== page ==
European gas prices are rising after a rally of 43% last week, as cuts in Russian supplies raise alarm in the region’s governments amid a growing risk of a bullet-proof consumption, according to Bloomberg.
It is noted that transfers via Nord Stream remain at only 40% of capacity. Supplies are likely to remain limited with Gazprom chief Alexey Miller warning that there is currently no solution to the gas turbine problems needed to run the pipeline. This forces large European consumers to pump gas from the reserves they have created for the winter, when demand usually peaks.
Shipments to top buyers in Germany, Italy and France have been curtailed, prompting the Commission to say Russia is using its energy to “blackmail”. The leaders of Italy and Germany – who traveled to Kyiv last week just as Gazprom tightened its grip on European supplies – also accused Moscow of deliberately cutting supplies.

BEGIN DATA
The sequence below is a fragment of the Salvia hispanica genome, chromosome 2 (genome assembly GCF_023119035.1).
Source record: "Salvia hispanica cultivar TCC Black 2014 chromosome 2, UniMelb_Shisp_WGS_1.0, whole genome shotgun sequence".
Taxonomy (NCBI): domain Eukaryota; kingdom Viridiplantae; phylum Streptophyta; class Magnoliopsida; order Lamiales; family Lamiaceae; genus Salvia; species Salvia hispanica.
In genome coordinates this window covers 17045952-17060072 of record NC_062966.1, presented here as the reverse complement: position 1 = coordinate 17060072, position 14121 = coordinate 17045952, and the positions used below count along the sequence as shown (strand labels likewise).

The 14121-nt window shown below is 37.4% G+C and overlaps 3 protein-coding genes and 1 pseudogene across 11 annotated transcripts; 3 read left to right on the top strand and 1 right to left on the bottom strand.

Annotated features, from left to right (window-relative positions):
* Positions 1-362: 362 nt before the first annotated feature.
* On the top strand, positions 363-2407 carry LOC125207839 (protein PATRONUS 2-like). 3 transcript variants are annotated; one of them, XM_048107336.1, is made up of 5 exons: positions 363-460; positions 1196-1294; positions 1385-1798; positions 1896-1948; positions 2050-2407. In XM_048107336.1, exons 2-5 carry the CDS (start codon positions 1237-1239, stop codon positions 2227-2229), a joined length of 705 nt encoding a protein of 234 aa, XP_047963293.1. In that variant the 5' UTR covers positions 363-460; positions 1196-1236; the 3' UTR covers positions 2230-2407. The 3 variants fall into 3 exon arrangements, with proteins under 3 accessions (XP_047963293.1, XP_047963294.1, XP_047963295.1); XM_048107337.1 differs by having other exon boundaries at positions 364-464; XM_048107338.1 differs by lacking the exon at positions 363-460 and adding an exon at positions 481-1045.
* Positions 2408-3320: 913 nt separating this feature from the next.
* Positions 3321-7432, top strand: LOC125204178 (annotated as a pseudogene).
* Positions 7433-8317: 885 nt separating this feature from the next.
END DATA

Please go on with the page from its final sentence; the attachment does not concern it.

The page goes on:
“Security of supply is currently guaranteed. But the situation is serious,” said German Economy Minister Robert Habeck. The government has asked the Germans to reduce consumption and plans to rely more on coal plants, as gas supplies remain uncertain.
Europe is looking for extra cargo from other parts of the world and has boosted liquefied natural gas (KNG) imports to make up for shortages. But a prolonged shutdown of the LNG Freeport plant in Texas has resulted in fewer shipments being available from the US, on which the continent depended to fill warehouses. Europe will also have to compete with Asian buyers for cargo at a time when the world market is tight.
“This renewed pressure on the market comes as a warning of how difficult it will be for a smooth short-term transition from Russian gas,” Timera Energy said. “Europe will have to fight Asia and Latin America for any additional LNG supply to facilitate decoupling from Russian imports. That means higher prices, as we saw last week.”
Germany’s Uniper, Europe’s largest buyer of Russian gas, received 60 percent fewer supplies than it ordered last week, while France’s Engie SA and Austria’s OMV AG were also hit.
In this climate, the Dutch futures contract – a European benchmark – rises 7% to 126 euros per megawatt hour. The corresponding British contract marks an increase of 5.1% to 212 pence per thermal unit.